Handling Multiple Forms on the Same Page in Django

Published Jan 23, 2018Last updated Jan 26, 2018
Handling Multiple Forms on the Same Page in Django

Recently, I had to implement the handling of two different forms on
the same page in Django. Though this use case is surprisingly common, I
couldn't find many examples on how to do it the "Django" way.

The premise

Let's say there are two forms on the page. One form for the user to
subscribe to, which only accepts email, and the other a contact form
that takes in a title and a description. We have to handle both forms
in the same view.

class ContactForm(forms.Form):
    title = forms.CharField(max_length=150)
    message = forms.CharField(max_length=200, widget=forms.TextInput)

class SubscriptionForm(forms.Form):
    email = forms.EmailField()

First cut

Let's process them with Django's function based views.

def multiple_forms(request):
    if request.method == 'POST':
        contact_form = ContactForm(request.POST)
        subscription_form = SubscriptionForm(request.POST)
        if contact_form.is_valid() or subscription_form.is_valid():
            # Do the needful
            return HttpResponseRedirect(reverse('form-redirect') )
        contact_form = ContactForm()
        subscription_form = SubscriptionForm()

    return render(request, 'pages/multiple_forms.html', {
        'contact_form': contact_form,
        'subscription_form': subscription_form,

The main issue with this approach is that there is no surefire way to
only trigger the validation and submission of the form that was
submitted. Also, it is clumsy to refactor the post-submission logic to
this code.

How about using class-based views? In order to understand how we can use
a class-based view to solve this, let's look at how a single form is
handled using CBVs.

The Django FormView is the staple class for handling forms this way.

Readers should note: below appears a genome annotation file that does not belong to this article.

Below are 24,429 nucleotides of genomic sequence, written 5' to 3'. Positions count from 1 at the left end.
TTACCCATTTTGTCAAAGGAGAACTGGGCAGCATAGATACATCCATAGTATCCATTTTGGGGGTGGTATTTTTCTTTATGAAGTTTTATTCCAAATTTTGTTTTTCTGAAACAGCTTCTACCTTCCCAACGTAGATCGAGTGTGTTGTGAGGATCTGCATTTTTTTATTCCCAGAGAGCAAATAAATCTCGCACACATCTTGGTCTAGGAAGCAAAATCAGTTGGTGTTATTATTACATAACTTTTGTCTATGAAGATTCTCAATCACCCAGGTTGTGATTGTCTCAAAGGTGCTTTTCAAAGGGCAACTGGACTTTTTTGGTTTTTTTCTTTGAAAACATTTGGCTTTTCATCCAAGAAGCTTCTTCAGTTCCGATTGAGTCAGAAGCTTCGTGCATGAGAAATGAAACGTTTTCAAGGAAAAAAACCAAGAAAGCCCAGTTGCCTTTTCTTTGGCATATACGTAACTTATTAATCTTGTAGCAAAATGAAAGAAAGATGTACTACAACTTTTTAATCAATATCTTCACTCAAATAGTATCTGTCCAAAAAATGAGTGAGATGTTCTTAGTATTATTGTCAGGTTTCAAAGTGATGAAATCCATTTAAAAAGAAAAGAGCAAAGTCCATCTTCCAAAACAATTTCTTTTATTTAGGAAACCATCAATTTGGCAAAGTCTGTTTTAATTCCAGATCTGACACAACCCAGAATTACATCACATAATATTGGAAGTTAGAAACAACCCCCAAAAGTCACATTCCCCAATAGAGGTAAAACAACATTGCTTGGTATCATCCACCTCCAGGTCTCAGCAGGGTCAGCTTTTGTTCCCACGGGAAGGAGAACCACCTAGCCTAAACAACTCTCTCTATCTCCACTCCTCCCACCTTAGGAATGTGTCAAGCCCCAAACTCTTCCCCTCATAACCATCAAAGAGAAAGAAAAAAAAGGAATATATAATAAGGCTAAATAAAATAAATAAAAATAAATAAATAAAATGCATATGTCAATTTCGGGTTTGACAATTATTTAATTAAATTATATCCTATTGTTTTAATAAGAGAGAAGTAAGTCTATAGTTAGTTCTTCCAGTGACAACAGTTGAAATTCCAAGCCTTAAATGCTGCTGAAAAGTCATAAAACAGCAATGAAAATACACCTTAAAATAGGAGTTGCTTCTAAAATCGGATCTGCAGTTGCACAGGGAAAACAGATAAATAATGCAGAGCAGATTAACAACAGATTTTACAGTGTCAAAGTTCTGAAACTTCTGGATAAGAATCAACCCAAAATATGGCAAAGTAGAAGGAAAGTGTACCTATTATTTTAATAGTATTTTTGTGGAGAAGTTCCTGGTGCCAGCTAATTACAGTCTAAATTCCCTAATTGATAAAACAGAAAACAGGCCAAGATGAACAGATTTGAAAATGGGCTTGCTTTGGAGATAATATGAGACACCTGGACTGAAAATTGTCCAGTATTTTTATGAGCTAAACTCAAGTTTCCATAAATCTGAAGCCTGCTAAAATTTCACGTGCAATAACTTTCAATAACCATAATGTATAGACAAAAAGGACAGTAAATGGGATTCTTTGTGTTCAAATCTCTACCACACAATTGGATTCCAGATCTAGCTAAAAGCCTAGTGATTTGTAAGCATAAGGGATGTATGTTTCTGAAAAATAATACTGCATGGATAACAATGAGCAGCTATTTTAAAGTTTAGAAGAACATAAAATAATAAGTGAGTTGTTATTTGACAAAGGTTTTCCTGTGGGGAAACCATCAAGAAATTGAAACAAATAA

At the minimum, it needs:

  • A form_class attribute that points to the class whose form we
    want to process.
  • A success_url attribute to indicate which URL to redirect to upon
    successful form processing.
  • A form_valid method to do the actual processing logic.

Here's how Django's class-based form processing hierarchy looks like:


Designing our multiform handling mechanism

Let's try and imitate the same for multiple forms. Our design criteria

  • Ease of use or better developer experience in terms of refactoring
    and testing.
  • Intiutive, i.e., if it works and behaves like existing form handling.
    CBVs, it would be easy to understand and consume
  • Modular, where I can reuse this across different projects
    and apps.

Instead of a single class, we will have a dict of form classes. We
follow the same rule for success URLs as well. It's quite plausible that
every form on the page has its own URL to be redirected upon successful

A typical usage pattern would be:

class MultipleFormsDemoView(MultiFormsView):
    template_name = "pages/cbv_multiple_forms.html"
    form_classes = {'contact': ContactForm,
                    'subscription': SubscriptionForm,

    success_urls = {
        'contact': reverse_lazy('contact-form-redirect'),